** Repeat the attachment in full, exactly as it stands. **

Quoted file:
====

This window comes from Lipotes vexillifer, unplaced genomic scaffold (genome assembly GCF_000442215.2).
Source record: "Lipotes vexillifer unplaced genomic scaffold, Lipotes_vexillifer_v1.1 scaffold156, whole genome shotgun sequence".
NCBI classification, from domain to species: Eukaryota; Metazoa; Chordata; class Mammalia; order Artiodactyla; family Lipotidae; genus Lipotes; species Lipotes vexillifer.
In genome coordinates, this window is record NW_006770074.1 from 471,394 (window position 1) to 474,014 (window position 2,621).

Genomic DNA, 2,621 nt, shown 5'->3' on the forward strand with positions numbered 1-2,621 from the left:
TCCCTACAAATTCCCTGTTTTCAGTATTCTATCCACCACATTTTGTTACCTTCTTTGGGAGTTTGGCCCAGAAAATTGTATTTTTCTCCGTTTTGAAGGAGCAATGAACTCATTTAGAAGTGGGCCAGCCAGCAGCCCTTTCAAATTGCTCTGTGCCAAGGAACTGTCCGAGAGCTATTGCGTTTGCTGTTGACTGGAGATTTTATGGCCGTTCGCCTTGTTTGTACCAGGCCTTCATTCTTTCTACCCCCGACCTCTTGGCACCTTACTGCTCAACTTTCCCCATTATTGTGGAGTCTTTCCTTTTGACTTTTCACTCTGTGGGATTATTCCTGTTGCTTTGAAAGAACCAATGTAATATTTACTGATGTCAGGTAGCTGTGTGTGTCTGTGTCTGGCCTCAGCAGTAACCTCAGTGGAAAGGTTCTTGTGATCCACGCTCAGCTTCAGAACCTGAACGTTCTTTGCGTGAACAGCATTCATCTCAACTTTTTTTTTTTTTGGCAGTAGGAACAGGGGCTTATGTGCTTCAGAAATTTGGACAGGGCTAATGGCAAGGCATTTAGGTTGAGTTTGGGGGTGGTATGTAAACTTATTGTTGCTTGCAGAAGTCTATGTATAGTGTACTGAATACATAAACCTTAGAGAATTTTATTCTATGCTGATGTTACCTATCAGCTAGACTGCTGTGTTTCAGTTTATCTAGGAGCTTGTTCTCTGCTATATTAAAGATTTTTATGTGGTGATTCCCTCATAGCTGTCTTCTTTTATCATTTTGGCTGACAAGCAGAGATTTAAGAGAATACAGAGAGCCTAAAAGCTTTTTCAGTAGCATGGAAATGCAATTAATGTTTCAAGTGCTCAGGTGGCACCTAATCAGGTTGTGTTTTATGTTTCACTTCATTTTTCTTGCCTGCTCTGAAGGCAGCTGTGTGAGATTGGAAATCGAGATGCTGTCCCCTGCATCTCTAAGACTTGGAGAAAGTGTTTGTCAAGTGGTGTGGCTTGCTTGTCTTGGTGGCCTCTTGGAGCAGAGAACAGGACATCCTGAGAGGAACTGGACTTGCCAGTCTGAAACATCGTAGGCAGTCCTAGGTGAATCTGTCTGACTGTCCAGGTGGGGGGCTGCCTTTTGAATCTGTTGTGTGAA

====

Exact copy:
This window comes from Lipotes vexillifer, unplaced genomic scaffold (genome assembly GCF_000442215.2).
Source record: "Lipotes vexillifer unplaced genomic scaffold, Lipotes_vexillifer_v1.1 scaffold156, whole genome shotgun sequence".
NCBI classification, from domain to species: Eukaryota; Metazoa; Chordata; class Mammalia; order Artiodactyla; family Lipotidae; genus Lipotes; species Lipotes vexillifer.
In genome coordinates, this window is record NW_006770074.1 from 471,394 (window position 1) to 474,014 (window position 2,621).

Genomic DNA, 2,621 nt, shown 5'->3' on the forward strand with positions numbered 1-2,621 from the left:
TCCCTACAAATTCCCTGTTTTCAGTATTCTATCCACCACATTTTGTTACCTTCTTTGGGAGTTTGGCCCAGAAAATTGTATTTTTCTCCGTTTTGAAGGAGCAATGAACTCATTTAGAAGTGGGCCAGCCAGCAGCCCTTTCAAATTGCTCTGTGCCAAGGAACTGTCCGAGAGCTATTGCGTTTGCTGTTGACTGGAGATTTTATGGCCGTTCGCCTTGTTTGTACCAGGCCTTCATTCTTTCTACCCCCGACCTCTTGGCACCTTACTGCTCAACTTTCCCCATTATTGTGGAGTCTTTCCTTTTGACTTTTCACTCTGTGGGATTATTCCTGTTGCTTTGAAAGAACCAATGTAATATTTACTGATGTCAGGTAGCTGTGTGTGTCTGTGTCTGGCCTCAGCAGTAACCTCAGTGGAAAGGTTCTTGTGATCCACGCTCAGCTTCAGAACCTGAACGTTCTTTGCGTGAACAGCATTCATCTCAACTTTTTTTTTTTTTGGCAGTAGGAACAGGGGCTTATGTGCTTCAGAAATTTGGACAGGGCTAATGGCAAGGCATTTAGGTTGAGTTTGGGGGTGGTATGTAAACTTATTGTTGCTTGCAGAAGTCTATGTATAGTGTACTGAATACATAAACCTTAGAGAATTTTATTCTATGCTGATGTTACCTATCAGCTAGACTGCTGTGTTTCAGTTTATCTAGGAGCTTGTTCTCTGCTATATTAAAGATTTTTATGTGGTGATTCCCTCATAGCTGTCTTCTTTTATCATTTTGGCTGACAAGCAGAGATTTAAGAGAATACAGAGAGCCTAAAAGCTTTTTCAGTAGCATGGAAATGCAATTAATGTTTCAAGTGCTCAGGTGGCACCTAATCAGGTTGTGTTTTATGTTTCACTTCATTTTTCTTGCCTGCTCTGAAGGCAGCTGTGTGAGATTGGAAATCGAGATGCTGTCCCCTGCATCTCTAAGACTTGGAGAAAGTGTTTGTCAAGTGGTGTGGCTTGCTTGTCTTGGTGGCCTCTTGGAGCAGAGAACAGGACATCCTGAGAGGAACTGGACTTGCCAGTCTGAAACATCGTAGGCAGTCCTAGGTGAATCTGTCTGACTGTCCAGGTGGGGGGCTGCCTTTTGAATCTGTTGTGTGAA